The country is a blend of many diverse regions: from the northern, independence-hungry Basque and Catalonian regions to dry, warm Andalucía with a Moorish past to cosmopolitan Madrid. The common factor throughout the country is a passion for life, plenty of cultural experiences, and beautiful nature.
Below you'll find, among other topics, short descriptions of major cities, the history of Spanish wine, and what wonders the Andalucían cuisine has in store. Read on!
In the foothills of the Sierra Nevada mountains, the city of Granada stands tall and proud. The Alhambra, an ancient Moorish fortress and Spain’s most visited tourist attraction, looms above sweeping hills and meandering backstreets lined with cozy bars and cafes. Granada was the last stronghold of the Islamic empires on the Iberian Peninsula, and remnants of Moorish rule can be seen at every turn. When the last Nasrid ruler, Muhammad XII, fell, Granada was ruled by Ferdinand and Isabella, the Roman Catholic rulers. As a result, the city is also replete with cathedrals and chapels, with styles mixing from the Renaissance, Baroque, and Neoclassical ages.
In case the architecture and layout of the city isn't enough, Granada boasts a thriving, authentic flamenco scene and is one of the last cities in Spain to offer free tapas with the purchase of a drink in some bars. Factor in warm, sunny weather and a spectacular view of the snow-capped Sierras in the distance, and you’ve got a wonderful holiday location.
Málaga is known as the gateway to the Costa del Sol. The largest city along the coast, it offers much more than just access to the rest of the region; with excellent museums, attractive beaches, and plenty of bodegas brimming with the city’s famous sweet wine, Málaga is worth exploring. Some of the most popular attractions include the Picasso Museum (the artist was born in Málaga), the Alcazaba and the Roman theater at its base, and the cathedral, known as “La Manquita,” or “the one-handed woman.” The second tower of the cathedral was never finished, hence the name. Once all the sightseeing is done, visit Antigua Casa de Guardia – the oldest wine bar in Málaga, it is beloved by both locals and tourists alike. Or top your day off with delicious seafood at one of the many, many delightful restaurants dotting the promenades along the beaches.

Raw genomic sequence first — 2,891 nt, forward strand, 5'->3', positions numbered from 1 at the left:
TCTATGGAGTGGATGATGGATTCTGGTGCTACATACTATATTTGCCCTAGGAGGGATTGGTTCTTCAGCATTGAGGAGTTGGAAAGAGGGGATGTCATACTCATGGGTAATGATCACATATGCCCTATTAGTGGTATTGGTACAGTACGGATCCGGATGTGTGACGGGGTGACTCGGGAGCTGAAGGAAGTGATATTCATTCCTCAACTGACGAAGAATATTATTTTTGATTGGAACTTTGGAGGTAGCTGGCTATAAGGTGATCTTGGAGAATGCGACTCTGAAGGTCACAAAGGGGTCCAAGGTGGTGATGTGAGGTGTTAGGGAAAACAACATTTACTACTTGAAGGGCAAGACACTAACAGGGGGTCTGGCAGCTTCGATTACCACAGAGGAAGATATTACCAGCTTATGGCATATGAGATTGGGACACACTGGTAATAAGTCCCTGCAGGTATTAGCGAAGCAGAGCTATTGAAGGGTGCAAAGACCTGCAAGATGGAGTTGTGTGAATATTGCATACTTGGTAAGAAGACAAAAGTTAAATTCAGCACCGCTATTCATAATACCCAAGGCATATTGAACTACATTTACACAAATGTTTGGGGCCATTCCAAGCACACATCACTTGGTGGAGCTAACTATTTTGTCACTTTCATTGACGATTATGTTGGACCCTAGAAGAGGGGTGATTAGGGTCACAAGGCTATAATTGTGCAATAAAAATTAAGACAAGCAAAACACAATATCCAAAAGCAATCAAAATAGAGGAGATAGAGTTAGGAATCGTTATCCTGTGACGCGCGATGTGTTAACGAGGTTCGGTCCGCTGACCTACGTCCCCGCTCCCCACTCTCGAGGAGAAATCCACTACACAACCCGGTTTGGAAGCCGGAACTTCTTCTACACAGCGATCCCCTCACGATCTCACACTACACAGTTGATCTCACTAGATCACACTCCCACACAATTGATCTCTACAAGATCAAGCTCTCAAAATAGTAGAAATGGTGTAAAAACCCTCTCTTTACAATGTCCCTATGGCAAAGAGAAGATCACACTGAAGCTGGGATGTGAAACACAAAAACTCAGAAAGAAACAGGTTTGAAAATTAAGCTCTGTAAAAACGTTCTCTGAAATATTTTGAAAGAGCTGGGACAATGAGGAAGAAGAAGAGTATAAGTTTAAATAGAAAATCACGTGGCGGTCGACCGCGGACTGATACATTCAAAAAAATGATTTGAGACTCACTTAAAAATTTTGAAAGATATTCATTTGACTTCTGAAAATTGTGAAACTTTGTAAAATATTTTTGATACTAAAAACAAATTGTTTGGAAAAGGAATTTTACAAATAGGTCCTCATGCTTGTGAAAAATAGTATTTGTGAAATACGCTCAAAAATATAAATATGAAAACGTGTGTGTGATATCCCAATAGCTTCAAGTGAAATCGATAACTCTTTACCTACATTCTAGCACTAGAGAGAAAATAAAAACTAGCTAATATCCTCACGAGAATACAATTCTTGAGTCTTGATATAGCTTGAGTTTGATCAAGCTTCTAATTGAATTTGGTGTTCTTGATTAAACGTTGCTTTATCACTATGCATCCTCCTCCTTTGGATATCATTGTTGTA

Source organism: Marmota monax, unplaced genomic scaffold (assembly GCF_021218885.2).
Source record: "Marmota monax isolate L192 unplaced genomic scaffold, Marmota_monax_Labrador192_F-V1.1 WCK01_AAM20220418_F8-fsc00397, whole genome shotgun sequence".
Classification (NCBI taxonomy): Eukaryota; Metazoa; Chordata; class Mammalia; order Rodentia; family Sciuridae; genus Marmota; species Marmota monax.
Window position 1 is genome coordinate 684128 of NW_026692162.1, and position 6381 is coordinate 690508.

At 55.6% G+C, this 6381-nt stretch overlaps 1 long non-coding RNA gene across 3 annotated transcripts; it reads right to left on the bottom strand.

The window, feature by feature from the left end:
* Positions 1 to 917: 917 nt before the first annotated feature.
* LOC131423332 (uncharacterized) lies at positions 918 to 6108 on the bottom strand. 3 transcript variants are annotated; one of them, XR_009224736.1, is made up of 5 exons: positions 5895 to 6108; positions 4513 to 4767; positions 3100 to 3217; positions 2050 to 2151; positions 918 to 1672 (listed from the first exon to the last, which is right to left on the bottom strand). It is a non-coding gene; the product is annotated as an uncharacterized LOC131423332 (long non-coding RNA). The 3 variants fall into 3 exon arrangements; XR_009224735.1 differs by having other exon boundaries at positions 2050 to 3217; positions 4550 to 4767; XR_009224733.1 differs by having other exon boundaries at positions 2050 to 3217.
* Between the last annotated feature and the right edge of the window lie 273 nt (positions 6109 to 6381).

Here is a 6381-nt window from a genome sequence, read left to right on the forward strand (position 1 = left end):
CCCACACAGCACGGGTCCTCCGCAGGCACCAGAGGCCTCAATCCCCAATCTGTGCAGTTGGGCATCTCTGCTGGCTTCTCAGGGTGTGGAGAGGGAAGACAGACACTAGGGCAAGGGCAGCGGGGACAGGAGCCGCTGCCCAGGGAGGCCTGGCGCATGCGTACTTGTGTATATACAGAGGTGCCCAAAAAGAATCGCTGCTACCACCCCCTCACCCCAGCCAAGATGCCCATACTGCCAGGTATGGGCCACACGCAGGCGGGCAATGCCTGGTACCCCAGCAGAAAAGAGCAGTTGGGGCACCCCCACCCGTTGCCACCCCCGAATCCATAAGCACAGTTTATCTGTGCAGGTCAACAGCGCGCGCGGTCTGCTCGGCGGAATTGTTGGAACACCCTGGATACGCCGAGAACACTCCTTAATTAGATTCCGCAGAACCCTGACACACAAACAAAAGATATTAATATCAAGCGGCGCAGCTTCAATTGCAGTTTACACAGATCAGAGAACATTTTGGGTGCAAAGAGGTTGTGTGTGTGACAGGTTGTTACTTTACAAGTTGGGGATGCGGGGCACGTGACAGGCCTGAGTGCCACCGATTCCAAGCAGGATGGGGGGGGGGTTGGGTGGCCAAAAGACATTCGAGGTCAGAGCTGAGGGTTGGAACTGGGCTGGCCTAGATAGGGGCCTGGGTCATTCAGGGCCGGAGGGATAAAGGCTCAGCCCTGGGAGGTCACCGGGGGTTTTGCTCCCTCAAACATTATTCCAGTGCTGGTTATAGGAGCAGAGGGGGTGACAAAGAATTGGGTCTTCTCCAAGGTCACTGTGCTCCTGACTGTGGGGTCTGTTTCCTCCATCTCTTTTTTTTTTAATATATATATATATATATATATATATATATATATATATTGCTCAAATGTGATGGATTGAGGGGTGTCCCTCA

Barcelona is the capital of the autonomous community of Catalonia and the second most populous municipality in Spain. It is recognized as a major global city and is an incredibly important cultural and economic center. Barcelona was initially founded as a Roman city, and some Roman ruins are still scattered about the city. These are mixed with world-renowned architecture, including masterpieces from Antoni Gaudí such as the Sagrada Família and Park Güell. Additionally, visitors can tour world-class museums, catch a football match (but only if you cheer for FC Barcelona), or walk through the Barceloneta – a district decked out in Mediterranean style and full of quaint restaurants – on your way to the beach. Hop on a scooter and explore this vibrant, cosmopolitan city.